I just finished giving my littlest daughter a bath. I remember the time when I was really afraid to bathe my little squirming babies when they were infants. The days of bathing my children are coming to a close. My oldest, nearly 12, and my middle daughter, 10, take showers. My littlest, 8, still loves to play in the bath and have me help her bathe, but soon enough, she won’t want me to.
As I was smoothing the conditioner in her blonde hair, I got to thinking about a poem I read of Pablo Neruda’s poems called To Wash A Child.
TO WASH A CHILD
by Pablo Neruda
Only the most ancient love on earth
will wash and comb the statue of the children,
straighten the feet and knees.
The water rises, the soap slithers,
and the pure body comes up to breathe
the air of flowers and motherhood.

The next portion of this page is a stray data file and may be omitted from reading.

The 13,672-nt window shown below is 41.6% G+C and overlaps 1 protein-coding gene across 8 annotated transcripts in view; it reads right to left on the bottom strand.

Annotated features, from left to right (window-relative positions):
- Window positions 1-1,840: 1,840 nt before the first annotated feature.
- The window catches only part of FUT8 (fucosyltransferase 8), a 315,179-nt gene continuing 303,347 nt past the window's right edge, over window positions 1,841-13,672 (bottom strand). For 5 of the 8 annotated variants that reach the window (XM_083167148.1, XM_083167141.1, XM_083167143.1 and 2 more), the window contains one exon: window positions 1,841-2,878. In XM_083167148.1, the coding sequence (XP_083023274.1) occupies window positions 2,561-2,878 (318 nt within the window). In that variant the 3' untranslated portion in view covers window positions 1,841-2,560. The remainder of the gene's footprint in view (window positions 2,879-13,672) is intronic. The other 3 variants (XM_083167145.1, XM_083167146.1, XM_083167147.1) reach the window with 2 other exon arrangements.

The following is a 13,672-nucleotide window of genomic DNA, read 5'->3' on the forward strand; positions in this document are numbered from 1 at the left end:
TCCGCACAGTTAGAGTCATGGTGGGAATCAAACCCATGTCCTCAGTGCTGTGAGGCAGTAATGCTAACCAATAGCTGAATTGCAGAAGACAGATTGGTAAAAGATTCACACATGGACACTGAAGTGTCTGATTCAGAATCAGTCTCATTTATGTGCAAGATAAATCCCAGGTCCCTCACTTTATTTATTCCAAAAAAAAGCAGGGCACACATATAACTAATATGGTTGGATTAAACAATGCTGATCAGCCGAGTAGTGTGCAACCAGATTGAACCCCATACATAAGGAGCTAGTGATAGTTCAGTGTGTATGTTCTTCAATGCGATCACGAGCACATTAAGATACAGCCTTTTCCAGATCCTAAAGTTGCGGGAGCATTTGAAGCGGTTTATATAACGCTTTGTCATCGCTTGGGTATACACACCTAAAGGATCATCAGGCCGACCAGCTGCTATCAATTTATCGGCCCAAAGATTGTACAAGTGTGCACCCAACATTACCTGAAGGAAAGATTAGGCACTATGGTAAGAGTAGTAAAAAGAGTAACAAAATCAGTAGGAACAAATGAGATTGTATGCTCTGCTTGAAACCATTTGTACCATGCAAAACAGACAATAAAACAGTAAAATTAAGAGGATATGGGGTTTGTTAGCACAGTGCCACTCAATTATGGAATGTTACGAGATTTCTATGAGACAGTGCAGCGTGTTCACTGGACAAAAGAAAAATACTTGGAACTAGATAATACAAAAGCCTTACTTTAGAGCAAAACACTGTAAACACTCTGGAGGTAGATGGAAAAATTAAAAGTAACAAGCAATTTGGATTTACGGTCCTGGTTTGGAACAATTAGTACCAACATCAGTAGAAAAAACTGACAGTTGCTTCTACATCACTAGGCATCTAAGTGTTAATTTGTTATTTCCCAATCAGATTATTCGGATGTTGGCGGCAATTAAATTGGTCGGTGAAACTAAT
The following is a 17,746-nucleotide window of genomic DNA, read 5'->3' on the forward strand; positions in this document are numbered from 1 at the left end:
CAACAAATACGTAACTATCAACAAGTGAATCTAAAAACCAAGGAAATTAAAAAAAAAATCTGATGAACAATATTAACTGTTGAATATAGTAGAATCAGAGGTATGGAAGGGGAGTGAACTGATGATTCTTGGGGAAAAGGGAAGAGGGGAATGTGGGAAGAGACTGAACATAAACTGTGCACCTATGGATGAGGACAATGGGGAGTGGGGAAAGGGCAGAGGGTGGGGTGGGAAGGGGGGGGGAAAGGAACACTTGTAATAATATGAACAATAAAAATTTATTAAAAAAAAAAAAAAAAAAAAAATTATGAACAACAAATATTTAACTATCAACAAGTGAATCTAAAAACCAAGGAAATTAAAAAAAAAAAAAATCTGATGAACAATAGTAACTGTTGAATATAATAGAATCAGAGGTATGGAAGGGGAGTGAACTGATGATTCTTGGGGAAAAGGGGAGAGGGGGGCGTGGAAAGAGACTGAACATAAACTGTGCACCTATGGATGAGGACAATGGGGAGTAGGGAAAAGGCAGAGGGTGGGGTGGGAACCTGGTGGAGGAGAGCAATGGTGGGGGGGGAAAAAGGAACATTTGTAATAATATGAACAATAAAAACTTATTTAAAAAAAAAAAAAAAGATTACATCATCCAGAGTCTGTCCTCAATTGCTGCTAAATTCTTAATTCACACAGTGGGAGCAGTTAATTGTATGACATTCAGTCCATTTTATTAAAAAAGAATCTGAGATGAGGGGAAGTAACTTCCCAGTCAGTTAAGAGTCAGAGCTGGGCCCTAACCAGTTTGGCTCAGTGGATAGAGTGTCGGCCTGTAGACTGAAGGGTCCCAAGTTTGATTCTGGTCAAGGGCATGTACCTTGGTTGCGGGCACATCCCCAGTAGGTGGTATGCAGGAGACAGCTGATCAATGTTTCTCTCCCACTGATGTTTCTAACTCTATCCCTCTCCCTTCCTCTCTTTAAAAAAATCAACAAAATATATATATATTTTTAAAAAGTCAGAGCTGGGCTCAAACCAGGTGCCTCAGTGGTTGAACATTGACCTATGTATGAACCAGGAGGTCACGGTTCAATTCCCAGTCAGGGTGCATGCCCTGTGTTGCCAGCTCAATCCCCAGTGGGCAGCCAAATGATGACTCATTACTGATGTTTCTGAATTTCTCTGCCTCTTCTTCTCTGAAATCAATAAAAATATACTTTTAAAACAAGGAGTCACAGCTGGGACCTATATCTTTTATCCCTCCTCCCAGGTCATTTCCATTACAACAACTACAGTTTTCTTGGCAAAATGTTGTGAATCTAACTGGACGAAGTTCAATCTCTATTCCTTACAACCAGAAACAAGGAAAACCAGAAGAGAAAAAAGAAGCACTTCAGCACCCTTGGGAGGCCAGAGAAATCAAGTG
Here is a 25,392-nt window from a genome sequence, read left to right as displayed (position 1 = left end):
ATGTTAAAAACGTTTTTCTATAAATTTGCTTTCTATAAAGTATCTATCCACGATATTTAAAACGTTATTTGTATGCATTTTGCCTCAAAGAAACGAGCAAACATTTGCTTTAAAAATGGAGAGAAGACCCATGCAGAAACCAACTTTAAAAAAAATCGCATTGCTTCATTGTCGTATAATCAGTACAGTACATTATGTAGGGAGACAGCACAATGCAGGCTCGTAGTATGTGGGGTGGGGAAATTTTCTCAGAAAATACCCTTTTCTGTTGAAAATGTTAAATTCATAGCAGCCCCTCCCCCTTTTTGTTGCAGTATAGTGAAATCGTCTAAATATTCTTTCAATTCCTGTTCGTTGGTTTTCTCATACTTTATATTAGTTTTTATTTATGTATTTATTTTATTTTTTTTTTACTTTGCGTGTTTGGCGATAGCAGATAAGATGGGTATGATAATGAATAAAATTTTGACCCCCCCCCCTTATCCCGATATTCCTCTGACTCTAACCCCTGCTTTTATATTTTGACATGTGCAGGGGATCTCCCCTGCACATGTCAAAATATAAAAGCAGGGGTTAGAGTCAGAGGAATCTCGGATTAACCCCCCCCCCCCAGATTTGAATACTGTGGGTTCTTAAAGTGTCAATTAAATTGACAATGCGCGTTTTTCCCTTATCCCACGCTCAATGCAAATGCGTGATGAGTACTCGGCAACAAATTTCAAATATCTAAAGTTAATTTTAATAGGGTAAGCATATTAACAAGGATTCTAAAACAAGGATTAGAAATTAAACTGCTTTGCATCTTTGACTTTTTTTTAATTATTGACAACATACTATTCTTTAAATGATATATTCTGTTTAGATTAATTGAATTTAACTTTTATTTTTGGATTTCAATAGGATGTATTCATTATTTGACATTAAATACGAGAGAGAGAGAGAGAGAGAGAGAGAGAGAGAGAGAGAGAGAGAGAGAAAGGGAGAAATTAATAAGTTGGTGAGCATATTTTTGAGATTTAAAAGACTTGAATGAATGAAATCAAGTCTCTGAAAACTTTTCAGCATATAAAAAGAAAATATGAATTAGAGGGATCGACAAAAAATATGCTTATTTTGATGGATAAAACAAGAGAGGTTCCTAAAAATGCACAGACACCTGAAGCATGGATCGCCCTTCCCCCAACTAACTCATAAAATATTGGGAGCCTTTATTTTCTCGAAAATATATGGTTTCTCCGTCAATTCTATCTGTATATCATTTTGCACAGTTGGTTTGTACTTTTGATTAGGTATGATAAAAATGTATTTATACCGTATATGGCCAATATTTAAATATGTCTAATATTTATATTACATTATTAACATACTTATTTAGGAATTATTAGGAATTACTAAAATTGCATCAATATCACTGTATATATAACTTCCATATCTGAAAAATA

Oh, the sharp watchfulness,
the sweet deception,
the lukewarm struggle!
Now the hair is a tangled
pelt criscrossed by charcoal,
by sawdust and oil,
soot, wiring, crabs,
until love, in its patience,
sets up buckets and sponges,
combs and towels,
and, out of scrubbing and combing, amber,
primal scrupulousness, jasmines,
has emerged the child, newer still,
running from the mother’s arms
to clamber again on its cyclone,
go looking for mud, oil, urine and ink,
hurt itself, roll about on the stones.
Thurs, newly washed, the child springs into life,
for later, it will have time for nothing more
than keeping clean, but with the life lacking.
A whole lot of time has opened up for me recently. I want to fill this time with art, with poetry, with gift-making, and with writing. Poetry has been on my mind lately. I have so much I want to express poetically and I think it’s time I start learning more.